Ever wonder about what it takes to be a DCI Tour and Event Partner? Marilyn Tye is one among many who knows what it takes firsthand. She's one of the people that make Drums Along the Red Cedar in Menomonie, Wis., a reality. The third annual competition was held June 15, 2003, at Don and Nona Williams Stadium, at the University of Wisconsin-Stout in Menomonie, Wis. Here's her story, in her own words. It's been many years -- oh, good grief, in 2004 it will be 20 years -- since our firstborn son, Steve, went off to Star of Indiana as a rookie contra player in the brand new first-year corps. He was a junior in high school and a darned good tuba player. In fact, he played with the National Honors Band that spring. His two brothers followed him into Star: Andy played euphonium in 1986, 1989 and 1990 and Matt played contra bass in 1988, 1990, 1991 and 1992. All in all, our three sons played in the low brass section for Star at one time or another from its inaugural year in 1985 until Matt aged out in 1992. Even now, in 2003, all are involved in music in one way or another, whether singing in a gospel quartet, designing drill and arranging music for marching band and working with a corps brass line, or as minister of music in a church in the upper Midwest. We spent a lot of hours volunteering with Star, cooking for camps and helping write the early newsletter and yearbook. We drove the 200 miles from our home in Tipton County to Bloomington, Indiana and back monthly during camps. We went to as many shows as we could. We had caught the "Drum Corps Fever." Now we're deeply involved with the Drums Along the Red Cedar steering committee, bringing drum corps to our new town in the upper Midwest, (Menomonie, Wis.), more than 600 miles from Bloomington, Ind. Why do we do it? In a way, our involvement with the activity is a kind of "giving back" to drum and bugle corps for giving so much experience to our sons so many years ago. They came back focused, physically fit, tanned and missing their friends. They became leaders in their high school and college bands. Giving back: It's all about giving back to the drum and bugle corps activity in thanks for what it's given our family. Today's corps members are the ones we're supporting by helping bring Drums Along the Red Cedar to Menomonie. This is for Bill Cook, Jim Mason, Moe, Dave, Nancy, Donnie, Jimmer, Steve, and George Z (who called us "the Tye Producers"). For everyone who touched our sons' lives, coached, praised, pushed to the limits, and for everyone in the activity today who loves these young ones who strive for excellence ... this is our way of saying "thank you." To all of you who make drum and bugle corps happen across the world, nurturing and disciplining the next generation, thank you! When our sons were marching, our eyes followed them on the field. Sometimes it took several viewings of a given show to see the "whole picture" and appreciate everyone's hard work. Today, we happily watch other people's sons and daughters on the field, marching and playing for all its worth! And we remember. Being involved in putting on a show is a lot of hard work, involving fund-raising, promotion, meetings, Web site, promotion, fund-raising and more meetings. Details, details, details. Do we have enough money raised? Do we have enough volunteers? Is parking adequate? Are there enough quality school facilities in the vicinity to house the corps and staffs? How many tickets have we sold? Will we break even? WooHoo! And yet, it's worth all the blood, sweat and tears to bring a competition to our community. The University of Wisconsin-Stout has a new stadium with a turf field and concrete stands that rival any stadium in the upper Midwest for drum corps competition. Our community is behind the effort, both from a volunteer and fund-raising standpoint. This is just a sample of a week before a show in the life of a drum corps nuts couple that has (foolishly or not) decided to step into a steering committee and bring a competition to their city. There are some corps nuts here. Rod and Kathy, Chris, Barb, Andy, Jerry and Jane, Bob and Beverly, Paul and Stephanie, John -- I know I'll forget someone -- volunteers all, who in 2000 had a fledgling show that brought about 350 fans and got one heck of a thunderstorm when the big boomers hit and wouldn't go away. The judges and Roman Blenski called the show just after intermission. Understanding the disappointment of those who stayed to the bitter end, Minnesota Brass did a standstill performance on a side street next to the field house and stadium after the lightning and thunder stopped. "Make my ears bleed," called one young man in the sparse group who stayed. They did. To add to the drama of hosting Drums Along the Red Cedar, in 2001 there was no stadium in which to have a competition. The University of Wisconsin-Stout was in the process of building a new stadium, made for football. Nelson Field, where the 2000 competition was held, was under demolition. OK. Wait a year. In late fall of 2001, the beautiful Don and Nona Williams Stadium on the campus opened. Wow! Concrete and brick, no track, corps up close to the fans, in-your-face pure drum corps sound, and the same turf as Camp Randall Stadium. Corps directors very pleased with the venue, as were a lot of very happy drum corps fans, new and old. It was a good year, with good weather and a heck of a drum corps show, featuring Madison Scouts and Minnesota Brass. Segue to 2003. Fund-raising, public relations, talking to service clubs fund-raising, working with community groups, fund-raising ... one on one with the big guys in banking and industry. Yay! Title sponsor. Yay! Another title sponsor ... fund-raising ... fund-raising. The community is becoming more attuned to drum corps. The Menomonie High School Marching Band uses corps techniques in music and marching and not only did very well in the Wisconsin State Marching Band Contest, but went to Indianapolis for the BOA Grand Nationals. I just finally figured the final budget dollars ... Oh, my gosh ... $34,000. Fund-raising ... get sponsors! Yes ... some new sponsors are coming in. Is it enough? "Oh, dear Lord, please." I'm going to keep a diary for the Fanfare article, and believe me, at age 60, I haven't kept one since forever. It will (try to) detail the week in the life of a sponsor(s) of a DCI Midwest show. My name is Marilyn Tye. My husband of 39 years is Dan. He's the genius behind the Web site and much of the marketing of Drums Along the Red Cedar. This will be a glimpse into the life of two drum corps nuts that have decided (foolishly or not) to step into a steering committee and bring a competition to town. Well ... here we go. May it be a smooth ride. Ha! Sunday: June 8 One week to showtime. My dear one of almost 39 years (actually, our wedding anniversary is Friday, June 13, just two days before the show) whispered this sweet nothing in my ear at 6 a.m. "THE WEB SITE IS DOWN!" Oh, my! How many ticket orders have we lost? OK, keep trying. I'll keep trying. Nothing. OK, let's go to the early service at church and pray like crazy. It'll be up before we get home. Worry, worry, worry. How in the heck does one pace in the shower? But I do. We've had a wonderful response to buying show tickets on the Web. Worry, worry, worry. It's Pentecost, the birth of the church. "Oh, Dear Lord, please restore our server," I pray during the service. "Please." Dan ran home to check the Web right after the 8:15 a.m. service. "Still nothing," he reported at 10 a.m., when he came back to drive me home. "Brunch, let's go to brunch," I said. "Let's just get away from the computer." Fidget, fidget, fidget. I pick at my eggs, he picks at his sausage. Fidget, fidget, fidget. "Let's go home, check the server," Dan said. OK. We get in the door and turn on the computer. "This web site cannot be found." Arghhh! It's 11:20 a.m. and we're back on the Web! OK, calm down. Deep breath. Whew! "Please, let nothing else go wrong today. And, please Lord, let the weather be good next Sunday. Please. Amen." Monday, June 9 My Microsoft Outlook froze up last night when my computer went off during a mail delivery. Luckily, we've got other e-mail I can tap into. Spam, spam. Ah, here's one from a fan who wants to know where the Colts will be staying. Dan is getting ticket orders on his laptop. The dining room table and my adjacent office is taking on the look of Drum Corps Central with stacks of posters, programs, notes ... stuff is everywhere. Let's get organized. Just saw one of our TV spots on CNN. "Please Lord, let the weather be good next Sunday. Please. Amen." Tuesday, June 10 Awoke to thunder, lightning and heavy rain early this morning. OK, get it out of your system. After a very dry winter (think of west central Wisconsin with less than a foot of snow all winter) and a dry spring, we've been getting rain lately. More ticket orders are coming in on the computer. Got our show information from DCI today, judges' schedules should arrive by e-mail later today. By golly, it's getting real. Really real. We'll sell show tickets tonight at the outdoor band concert in the park. TV and radio spots are running, all print publicity is out and being read, the trunk of our car is weighed down with 3,000 programs. I keep feeling like I'm forgetting something. Oh, yes. "And, please Lord, let the weather be good on Sunday. Please. Amen." Wednesday, June11 Contact the judges today and let them know where the donated hotel rooms are located. Make arrangements to pick up one at the shuttle service from the airport on Sunday and another from Eau Claire. Found volunteers to do the airport runs. There's just one more news article to write for the local paper for Sunday's edition. They've given us great coverage. Thanks! The sports editor, Joel Becker, marched with the Colts in 1989 and 1990. He did a great column for today's paper about drum corps and his experience. Dan is processing web orders to our ticket chair and they're coming in steadily. We sold some tickets at the band concert last night. The phone keeps ringing with people asking for directions to the stadium. It's Drum Corps Central around here. I love it! Things are going more smoothly than last year when we first took on the show. Yes, the big stuff like fundraising, finding insurance, corps housing, and getting volunteers goes on and on. But, we don't feel the sense of uncontrolled chaos. Controlled chaos is more like it. But Sunday's comin'! Just looked at The Weather Channel after I told myself not to. Not bad, but its only Wednesday. Our crawl and spot just ran. "Please Lord, let the weather be good on Sunday. Please. Amen." Thursday, June 12 Looked at the DCI and DCP Web sites just now. Wow! "We're on the Road Again." I miss that segment on the PBS Broadcast. All judges' room arrangements were made yesterday and today. The phone keeps ringing with questions about tickets and directions. How in the heck did they get our phone number? It's buried so far on the Web, I had trouble finding it. Story and photo for Sunday's paper is in to the editor. Ticket orders are coming in on the Web. Just heard myself in a prerecorded interview on Wisconsin Public Radio. Why did I say "uuum" so much? Hard to hear yourself on the radio or watch yourself on TV. "I should have said this, I should have said that, why did I say that?" Today's the deadline for ordering VIP tickets on the Web so that our volunteers can get them processed before Sunday. SUNDAY! Sheesh. "Please Lord, let the weather be good on Sunday. Please. Amen." Friday, June 13 Happy Anniversary, Honey! Oh, sorry, I didn't know you were on the phone. Two days to SHOWTIME! Sunny, hot and humid today. Quiet day so far, few phone calls. But hey, it's only 10 a.m. Looked at the scores from Middleton, Wis., last night. Lookin' good. Beverly, our volunteer chair just called ... 75 volunteers for Sunday. Wow! Nice job. It takes many, many volunteers to pull off an event, whether it's for a Chamber of Commerce picnic, high school activities ... you name it. If it weren't for our steering committee volunteers and show day folks, something of this magnitude couldn't happen. OK, it's no longer quiet. Con Agra Foods, one of our corporate sponsors (and local manufacturer of Swiss Miss chocolate), just called to offer 13 cases of pudding sticks for the corps members. Well, sure. Thanks. Send Dan to get them. Another sponsor donation has to be picked up for the Corporate Sponsor reception. I'll do that one. Phone's ringing. Directions to the stadium? OK. "Please Lord, let the weather be good on Sunday. Please. Amen." Saturday, June 14 It's a warm, sunny day in west central Wisconsin. Lots going on in town this weekend besides Drums Along the Red Cedar. The Tinman Triathlon kicked off this morning at Wakanda Park ... runners, swimmers and bicycles everywhere! Farmer's Market and the Flag Day ceremonies are being held downtown! Lots of people in town. Hopefully, some will stay over and come join us tomorrow. Now the committee is down to last minute stuff. We still have ticket orders coming in on the Web. We have to shut those off at midnight so our ticket committee can get everything processed before the Will Call windows open at 4 p.m. tomorrow. Just read scores and reviews from Friday night's shows on DCI and DCP Web sites. I can't wait to get those corps here. Can you believe we even miss the smell of diesel fuel from the corps buses? We stood beside many a Star of Indiana bus over the years. I keep thinking I'm forgetting something, but for the life of me, I can't think of what it might be. We're going to the Saturday night service at church so we'll be available all day tomorrow (or the wee hours of Sunday morning when the corps caravans begin to arrive). OK, let's get this show on the road! "And, please Lord, let the weather be good on Sunday. Please. Amen." Sunday, June 15 "Oh, What a Beautiful Mornin', Oh What a Beautiful Day." "Thank you, Lord." Just looked at The Weather Channel. Sunny and 81 degrees, with a light breeze. Wow! Took my three-mile walk this morning by the school where Pioneer is staying. It's 8:15 a.m. and not a creature is stirring. Everything seems to be ready. Are you ready for some drum corps? We got to the stadium about noon. Minnesota Brass was rehearsing. Wow ... drums, bugles, flags ... it's been a year and this sounds great. People began arriving early, well before the ticket window opened at 4 p.m. We're finishing last minute details and getting ready for the arrival of the volunteers. Fans with tickets in hand are waiting for the gates to open. Souvie stands are being set up. The concession stand is open and ready. OK, here we go. Fans are beginning to fill the stadium. Looks like more people this year! A brass choir from Capital Sound, made up of students from our local high school, played the National Anthem. Kilties are ready. Here we go. Parts of the evening are a blur. I tried to see at least a part of each show. One of the guard gals from Minnesota Brass got clocked on the eyebrow when her rifle hit the turf and bounced back. Ouch. Retreat was just beautiful ... nine corps between the end zones under the lights. What a sight ... what a sound. Scouts win. Colts second. Time to pack up. I'll finish this in the morning. Monday June 16 All in all, it was a great experience to host Drums Along the Red Cedar again this year. We had great volunteers and a very appreciative crowd ... maybe twice as many as last year. Staff at the university and stadium were great, very helpful and on top of things. Today feels like the clean up after a great party. We're tired, but very gratified that things went smoothly. Let's gear up for the 2004 Drums Along the Red Cedar party ... in a week or so...when we've had some rest. Marilyn Tye is co-chairperson of the Drums Along the Red Cedar Steering Committee along with another drum corps nut, Rod Bailey. Rod and his wife, Kathy, were very involved with their childrens' band in Illinois and have been corps nuts for many years. In addition to working with drum and bugle corps, Marilyn is a church choir director, minister of worship and music and a community volunteer. Dan is a retired educator and researcher and is a computer and Web design consultant and community volunteer. Michael Boo has been involved with drum and bugle corps since 1975, when he marched his first of three seasons with the Cavaliers.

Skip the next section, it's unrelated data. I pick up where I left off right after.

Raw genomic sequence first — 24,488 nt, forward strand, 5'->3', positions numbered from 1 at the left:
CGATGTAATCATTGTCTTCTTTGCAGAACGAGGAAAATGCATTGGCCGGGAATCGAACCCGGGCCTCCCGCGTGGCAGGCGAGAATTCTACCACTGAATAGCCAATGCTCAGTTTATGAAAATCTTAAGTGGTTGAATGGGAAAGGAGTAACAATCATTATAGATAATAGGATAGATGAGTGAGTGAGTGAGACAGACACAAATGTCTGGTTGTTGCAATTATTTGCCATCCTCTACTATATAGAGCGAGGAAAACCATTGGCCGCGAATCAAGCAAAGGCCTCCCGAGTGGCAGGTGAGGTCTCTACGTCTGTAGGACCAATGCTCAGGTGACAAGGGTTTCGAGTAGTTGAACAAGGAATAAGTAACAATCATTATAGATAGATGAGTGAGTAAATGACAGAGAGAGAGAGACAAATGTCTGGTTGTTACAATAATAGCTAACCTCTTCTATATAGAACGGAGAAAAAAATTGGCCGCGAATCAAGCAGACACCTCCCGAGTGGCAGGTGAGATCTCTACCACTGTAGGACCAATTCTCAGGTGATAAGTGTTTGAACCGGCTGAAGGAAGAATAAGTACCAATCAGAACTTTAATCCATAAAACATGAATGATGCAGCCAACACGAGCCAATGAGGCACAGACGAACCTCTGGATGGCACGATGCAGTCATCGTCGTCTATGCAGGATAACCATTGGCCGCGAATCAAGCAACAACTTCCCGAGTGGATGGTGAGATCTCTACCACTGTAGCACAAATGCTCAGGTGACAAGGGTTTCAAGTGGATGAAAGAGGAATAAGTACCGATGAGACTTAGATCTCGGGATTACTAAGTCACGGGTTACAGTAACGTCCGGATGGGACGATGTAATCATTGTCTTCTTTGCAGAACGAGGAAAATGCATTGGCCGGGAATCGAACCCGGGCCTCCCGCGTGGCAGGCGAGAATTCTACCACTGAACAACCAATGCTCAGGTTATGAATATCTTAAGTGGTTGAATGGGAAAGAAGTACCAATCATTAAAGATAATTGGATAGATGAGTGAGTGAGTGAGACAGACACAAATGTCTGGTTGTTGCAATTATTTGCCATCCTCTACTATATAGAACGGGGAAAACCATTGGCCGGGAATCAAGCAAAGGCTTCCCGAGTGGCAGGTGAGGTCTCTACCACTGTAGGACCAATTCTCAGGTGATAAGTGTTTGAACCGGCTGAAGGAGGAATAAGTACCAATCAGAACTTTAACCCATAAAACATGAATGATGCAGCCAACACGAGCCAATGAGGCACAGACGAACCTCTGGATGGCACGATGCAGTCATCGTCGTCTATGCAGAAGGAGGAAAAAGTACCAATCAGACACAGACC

He has a bachelor's degree in music education and a masters degree in music theory and composition.
He has written about the drum corps activity for over a quarter century for publications such as Drum Corps World, and presently is involved in a variety of projects for Drum Corps International, including souvenir program books, CD liner notes, DCI Update and Web articles, and other endeavors. Michael currently writes music for a variety of idioms, is a church handbell and vocal choir director, an assistant director of a community band, and a licensed Realtor in the state of Indiana. His other writing projects are for numerous publications, and he has published an honors-winning book on the history of figure skating. His hobbies include TaeKwonDo and hiking the Indiana Dunes. But more than anything, Michael is proud to love drum corps and to be a part of the activity in some small way, chronicling various facets of each season for the enjoyment of others.